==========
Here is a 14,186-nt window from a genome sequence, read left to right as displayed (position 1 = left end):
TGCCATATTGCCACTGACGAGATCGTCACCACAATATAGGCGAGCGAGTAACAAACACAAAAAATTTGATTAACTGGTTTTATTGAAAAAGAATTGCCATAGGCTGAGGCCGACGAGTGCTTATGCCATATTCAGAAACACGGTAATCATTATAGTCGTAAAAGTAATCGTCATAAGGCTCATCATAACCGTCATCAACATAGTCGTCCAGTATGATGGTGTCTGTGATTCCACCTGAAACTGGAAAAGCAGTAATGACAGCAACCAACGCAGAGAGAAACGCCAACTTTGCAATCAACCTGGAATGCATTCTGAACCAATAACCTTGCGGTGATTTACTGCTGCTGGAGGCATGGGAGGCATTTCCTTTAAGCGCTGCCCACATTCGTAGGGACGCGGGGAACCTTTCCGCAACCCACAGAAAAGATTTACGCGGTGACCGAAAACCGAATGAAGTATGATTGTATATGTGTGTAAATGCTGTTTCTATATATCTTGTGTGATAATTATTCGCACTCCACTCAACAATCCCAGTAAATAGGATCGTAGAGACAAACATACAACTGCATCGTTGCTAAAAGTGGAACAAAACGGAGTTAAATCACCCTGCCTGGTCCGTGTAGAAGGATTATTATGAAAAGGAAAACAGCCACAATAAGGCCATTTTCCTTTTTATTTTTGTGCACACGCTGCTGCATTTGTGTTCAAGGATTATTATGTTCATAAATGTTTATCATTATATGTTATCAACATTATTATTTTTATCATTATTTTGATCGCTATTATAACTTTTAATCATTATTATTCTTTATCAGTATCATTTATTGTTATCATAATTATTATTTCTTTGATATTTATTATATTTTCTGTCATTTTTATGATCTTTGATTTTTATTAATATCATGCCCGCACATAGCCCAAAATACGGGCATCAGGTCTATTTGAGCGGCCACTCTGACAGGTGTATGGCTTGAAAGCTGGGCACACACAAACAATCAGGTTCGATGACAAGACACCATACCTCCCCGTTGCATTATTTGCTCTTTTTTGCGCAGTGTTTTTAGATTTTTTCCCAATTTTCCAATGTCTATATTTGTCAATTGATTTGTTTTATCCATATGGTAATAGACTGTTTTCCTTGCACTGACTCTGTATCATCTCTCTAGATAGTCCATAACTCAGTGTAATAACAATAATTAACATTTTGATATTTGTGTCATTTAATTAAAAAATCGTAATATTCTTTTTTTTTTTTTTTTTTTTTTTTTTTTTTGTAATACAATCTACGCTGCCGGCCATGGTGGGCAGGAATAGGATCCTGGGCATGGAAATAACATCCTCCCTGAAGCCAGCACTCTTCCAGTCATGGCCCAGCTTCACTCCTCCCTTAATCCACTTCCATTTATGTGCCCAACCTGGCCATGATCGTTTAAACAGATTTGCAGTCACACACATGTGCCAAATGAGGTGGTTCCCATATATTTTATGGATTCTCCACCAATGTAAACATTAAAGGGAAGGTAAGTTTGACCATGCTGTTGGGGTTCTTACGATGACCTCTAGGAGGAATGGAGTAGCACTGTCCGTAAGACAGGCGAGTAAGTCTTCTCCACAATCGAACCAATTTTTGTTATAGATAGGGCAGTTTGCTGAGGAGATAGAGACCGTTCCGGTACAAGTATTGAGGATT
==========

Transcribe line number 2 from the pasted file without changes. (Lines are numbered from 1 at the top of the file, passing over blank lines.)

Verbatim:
TGCCATATTGCCACTGACGAGATCGTCACCACAATATAGGCGAGCGAGTAACAAACACAAAAAATTTGATTAACTGGTTTTATTGAAAAAGAATTGCCATAGGCTGAGGCCGACGAGTGCTTATGCCATATTCAGAAACACGGTAATCATTATAGTCGTAAAAGTAATCGTCATAAGGCTCATCATAACCGTCATCAACATAGTCGTCCAGTATGATGGTGTCTGTGATTCCACCTGAAACTGGAAAAGCAGTAATGACAGCAACCAACGCAGAGAGAAACGCCAACTTTGCAATCAACCTGGAATGCATTCTGAACCAATAACCTTGCGGTGATTTACTGCTGCTGGAGGCATGGGAGGCATTTCCTTTAAGCGCTGCCCACATTCGTAGGGACGCGGGGAACCTTTCCGCAACCCACAGAAAAGATTTACGCGGTGACCGAAAACCGAATGAAGTATGATTGTATATGTGTGTAAATGCTGTTTCTATATATCTTGTGTGATAATTATTCGCACTCCACTCAACAATCCCAGTAAATAGGATCGTAGAGACAAACATACAACTGCATCGTTGCTAAAAGTGGAACAAAACGGAGTTAAATCACCCTGCCTGGTCCGTGTAGAAGGATTATTATGAAAAGGAAAACAGCCACAATAAGGCCATTTTCCTTTTTATTTTTGTGCACACGCTGCTGCATTTGTGTTCAAGGATTATTATGTTCATAAATGTTTATCATTATATGTTATCAACATTATTATTTTTATCATTATTTTGATCGCTATTATAACTTTTAATCATTATTATTCTTTATCAGTATCATTTATTGTTATCATAATTATTATTTCTTTGATATTTATTATATTTTCTGTCATTTTTATGATCTTTGATTTTTATTAATATCATGCCCGCACATAGCCCAAAATACGGGCATCAGGTCTATTTGAGCGGCCACTCTGACAGGTGTATGGCTTGAAAGCTGGGCACACACAAACAATCAGGTTCGATGACAAGACACCATACCTCCCCGTTGCATTATTTGCTCTTTTTTGCGCAGTGTTTTTAGATTTTTTCCCAATTTTCCAATGTCTATATTTGTCAATTGATTTGTTTTATCCATATGGTAATAGACTGTTTTCCTTGCACTGACTCTGTATCATCTCTCTAGATAGTCCATAACTCAGTGTAATAACAATAATTAACATTTTGATATTTGTGTCATTTAATTAAAAAATCGTAATATTCTTTTTTTTTTTTTTTTTTTTTTTTTTTTTTGTAATACAATCTACGCTGCCGGCCATGGTGGGCAGGAATAGGATCCTGGGCATGGAAATAACATCCTCCCTGAAGCCAGCACTCTTCCAGTCATGGCCCAGCTTCACTCCTCCCTTAATCCACTTCCATTTATGTGCCCAACCTGGCCATGATCGTTTAAACAGATTTGCAGTCACACACATGTGCCAAATGAGGTGGTTCCCATATATTTTATGGATTCTCCACCAATGTAAACATTAAAGGGAAGGTAAGTTTGACCATGCTGTTGGGGTTCTTACGATGACCTCTAGGAGGAATGGAGTAGCACTGTCCGTAAGACAGGCGAGTAAGTCTTCTCCACAATCGAACCAATTTTTGTTATAGATAGGGCAGTTTGCTGAGGAGATAGAGACCGTTCCGGTACAAGTATTGAGGATT